Cocoa Production Expected To Grow

Cocoa Production is expected to grow in the next five years. This was highlighted by the Min­istry of Agriculture’s permanent secretary David Kolitagane at the cocoa day celebration in Tailevu
21 May 2018 11:25
Cocoa Production Expected To Grow
Ministry of Agriculture’s permanent secretary David Kolitagane at the Cocoa day cel¬ebration in Tailevu on May 17,2018. Photo: Ministry of Agriculture

Cocoa Production is expected to grow in the next five years.

This was highlighted by the Min­istry of Agriculture’s permanent secretary David Kolitagane at the cocoa day celebration in Tailevu on Thursday.

“Cocoa production has slightly decreased in the recent years,” Mr Kolitagane said.

“In previous years according to certain plans put in motion, cocoa production had only reached 3,000 tonnes from 2010, from that decline in production during that period until last year.

“I am happy to note that cocoa production in 2017 had increased to 22,000 tonnes for the whole of Fiji.

“I am also grateful that in Tailevu province, cocoa production has greatly increased over the years and that is why in the revival of the celebration of cocoa.

“It was decided that celebrations be held here in Tailevu and I can say that Tailevu is a potential nerve center for cocoa, Fiji wide.

“I can also say that from the 22,000 tonnes produced last year, I am con­fident that in three to five years from now, we can double the pro­duction, this is just in terms of its planting and growth.

“You may question why I am so bold to state that because the up­ward trend in growth of cocoa pro­duction in seven years from 2010 had increased seven fold.”

He said this is based on its pro­duction side and this was further boosted through various govern­ment initiatives put in place, not just on the Cocoa Industry but also on other commodities that the Min­istry has focused its efforts on de­veloping further, as it is all in an ef­fort to encourage farmers to plant more for our markets.

“I am thankful that there are little and no issues towards the planting and nurturing of cocoa plantations, we have achieved the aim to increase cocoa production throughout the country.

“Secondly, I am confident that pro­duction in the next five years can be increased 10 times more.

“In terms of the financial side of things regarding cocoa, they have noticed that cocoa is one commod­ity that has very good returns for farmers.

“I know that for all farmers when discussing business, this is the bot­tom line of the discussion, what you will earn from all of this.

“I want to advise you from the ministry’s perspective, cocoa is one commodity from which you can earn a good living as you can earn double the amount of money if you take care of your farm and should you have any issues, ministry’s staff are always on hand to offer technical advice.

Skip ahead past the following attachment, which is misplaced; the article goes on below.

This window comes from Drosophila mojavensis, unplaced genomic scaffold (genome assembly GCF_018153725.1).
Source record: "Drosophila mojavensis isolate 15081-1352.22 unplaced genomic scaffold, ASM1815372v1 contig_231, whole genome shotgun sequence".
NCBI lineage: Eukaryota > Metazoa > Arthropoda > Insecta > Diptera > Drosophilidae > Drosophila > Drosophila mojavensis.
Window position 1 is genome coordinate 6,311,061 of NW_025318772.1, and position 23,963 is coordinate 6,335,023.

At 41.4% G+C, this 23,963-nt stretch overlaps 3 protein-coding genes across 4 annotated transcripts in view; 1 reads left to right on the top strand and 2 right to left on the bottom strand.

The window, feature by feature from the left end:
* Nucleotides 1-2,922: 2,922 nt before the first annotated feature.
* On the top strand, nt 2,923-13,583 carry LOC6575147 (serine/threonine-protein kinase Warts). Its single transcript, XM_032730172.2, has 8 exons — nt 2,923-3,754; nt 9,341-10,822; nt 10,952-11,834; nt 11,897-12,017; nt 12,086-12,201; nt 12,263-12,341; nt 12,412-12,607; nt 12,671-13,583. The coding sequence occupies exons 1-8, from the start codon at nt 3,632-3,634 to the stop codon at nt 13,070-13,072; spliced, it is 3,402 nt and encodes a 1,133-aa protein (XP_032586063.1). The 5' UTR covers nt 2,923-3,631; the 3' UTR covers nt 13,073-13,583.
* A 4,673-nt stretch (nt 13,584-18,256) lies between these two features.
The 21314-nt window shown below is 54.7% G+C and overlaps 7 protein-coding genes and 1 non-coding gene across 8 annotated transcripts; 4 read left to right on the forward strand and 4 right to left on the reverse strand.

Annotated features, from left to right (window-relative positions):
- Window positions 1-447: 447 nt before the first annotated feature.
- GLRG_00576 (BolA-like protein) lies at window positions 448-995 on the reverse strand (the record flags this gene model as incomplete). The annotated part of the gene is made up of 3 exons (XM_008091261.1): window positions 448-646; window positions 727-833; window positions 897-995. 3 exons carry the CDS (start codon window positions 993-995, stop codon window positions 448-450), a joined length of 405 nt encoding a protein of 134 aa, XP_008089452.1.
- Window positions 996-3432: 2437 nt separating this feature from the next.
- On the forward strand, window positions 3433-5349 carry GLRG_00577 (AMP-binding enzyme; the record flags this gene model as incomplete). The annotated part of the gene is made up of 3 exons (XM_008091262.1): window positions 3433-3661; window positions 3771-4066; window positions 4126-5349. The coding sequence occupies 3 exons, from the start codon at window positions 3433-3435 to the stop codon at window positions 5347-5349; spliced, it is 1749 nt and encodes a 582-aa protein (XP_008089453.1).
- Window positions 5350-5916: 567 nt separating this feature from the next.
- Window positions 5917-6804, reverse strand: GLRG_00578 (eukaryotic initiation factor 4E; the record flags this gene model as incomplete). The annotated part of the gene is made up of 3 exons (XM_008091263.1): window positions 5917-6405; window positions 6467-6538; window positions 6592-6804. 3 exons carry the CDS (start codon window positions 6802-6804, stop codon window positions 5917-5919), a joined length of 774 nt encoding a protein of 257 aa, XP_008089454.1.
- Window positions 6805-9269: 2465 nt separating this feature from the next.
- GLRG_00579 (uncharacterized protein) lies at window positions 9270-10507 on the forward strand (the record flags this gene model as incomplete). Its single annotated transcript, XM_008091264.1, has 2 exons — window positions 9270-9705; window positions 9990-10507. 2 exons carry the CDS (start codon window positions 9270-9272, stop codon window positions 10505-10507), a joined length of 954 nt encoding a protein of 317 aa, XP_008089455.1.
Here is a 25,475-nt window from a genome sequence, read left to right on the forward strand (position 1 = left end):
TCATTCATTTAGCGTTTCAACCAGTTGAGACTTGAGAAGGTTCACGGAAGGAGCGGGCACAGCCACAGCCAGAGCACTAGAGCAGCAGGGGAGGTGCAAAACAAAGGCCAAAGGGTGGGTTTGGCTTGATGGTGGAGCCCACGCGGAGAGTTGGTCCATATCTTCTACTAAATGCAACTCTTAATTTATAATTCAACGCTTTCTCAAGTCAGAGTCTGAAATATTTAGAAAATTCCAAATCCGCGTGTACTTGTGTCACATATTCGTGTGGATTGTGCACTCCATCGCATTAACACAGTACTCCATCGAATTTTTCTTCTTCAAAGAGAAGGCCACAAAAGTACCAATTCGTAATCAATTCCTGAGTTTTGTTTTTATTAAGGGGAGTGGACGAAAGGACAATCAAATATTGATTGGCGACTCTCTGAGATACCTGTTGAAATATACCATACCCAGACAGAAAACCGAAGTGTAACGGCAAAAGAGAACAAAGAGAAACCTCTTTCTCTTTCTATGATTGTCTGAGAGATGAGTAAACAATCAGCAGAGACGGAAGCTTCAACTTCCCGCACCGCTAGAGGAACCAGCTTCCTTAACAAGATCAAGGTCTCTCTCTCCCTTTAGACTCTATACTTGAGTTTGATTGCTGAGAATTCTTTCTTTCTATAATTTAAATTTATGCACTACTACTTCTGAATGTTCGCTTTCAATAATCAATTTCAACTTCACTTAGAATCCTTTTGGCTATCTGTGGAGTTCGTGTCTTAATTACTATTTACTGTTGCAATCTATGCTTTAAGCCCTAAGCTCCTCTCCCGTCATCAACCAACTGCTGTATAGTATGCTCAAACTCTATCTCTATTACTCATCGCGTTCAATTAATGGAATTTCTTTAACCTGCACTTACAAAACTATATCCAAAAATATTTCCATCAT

“I want to encourage farmers here in Tailevu and throughout Fiji to take up cocoa farming, its products are readily sold in towns and cities, from middlemen to exporters from $6-10 per kilo, and that is even more than other agricultural produce.

“Therefore cocoa can help to im­prove a farmer’s standard of living, his family and the whole village community if you concentrate on farming and identifying adequate suitable conditions for cocoa plan­tations.

“We know that improvements in production have been made over these past few years as production has increased five to seven times more within just seven years.

“And I know that we can improve this even more but it can only be achieved if we implement the plans put in place for the sector.”

The theme for this celebration is Let Us Revive Fiji’s Cocoa Industry.

“I can say that we do not only want to revive it, we also want to sustain it, we will not only improve the co­coa industry but we want to ensure that we gradually increase annual cocoa production in years ahead.

“There has been a lot of govern­ment assistance whereby farmers have been sent for overseas train­ing to build their capacity in pro­cessing cocoa from the plantation direct to the market in producing chocolate.

“I am also happy to state that cur­rently there are two companies processing cocoa into chocolate in the country and production of chocolate from cocoa is happening here in Fiji for our export markets, so we can clearly see here the link that exists between you the farm­ers, processors, exporters and our overseas export markets.”

Mr Kolitagane said there is a mar­ket for cocoa.

“The number of farmers supply­ing these processors has increased and I know that there are also other processors in the country who are contributing to the development of the cocoa sector.”

“There are cocoa cluster groups formed to improve cocoa farming and I am glad that there is a clear indication that through hard work, production of cocoa has increased.

“Yet,the biggest challenge that exists is our importing cocoa from overseas but we can also say that it offers a potential for us, because if we are to pay close attention to it, the Ministry and farmers can sub­stitute these imports being bought from abroad.”

“Since 2013, our import bill for co­coa related products was $7million, products that were in hotels and su­permarkets and in 2016 our cocoa import bill was $9million so this indicates that the demand for cocoa in Fiji exists, something the local industry is failing to meet and I am hoping that we can change this.”


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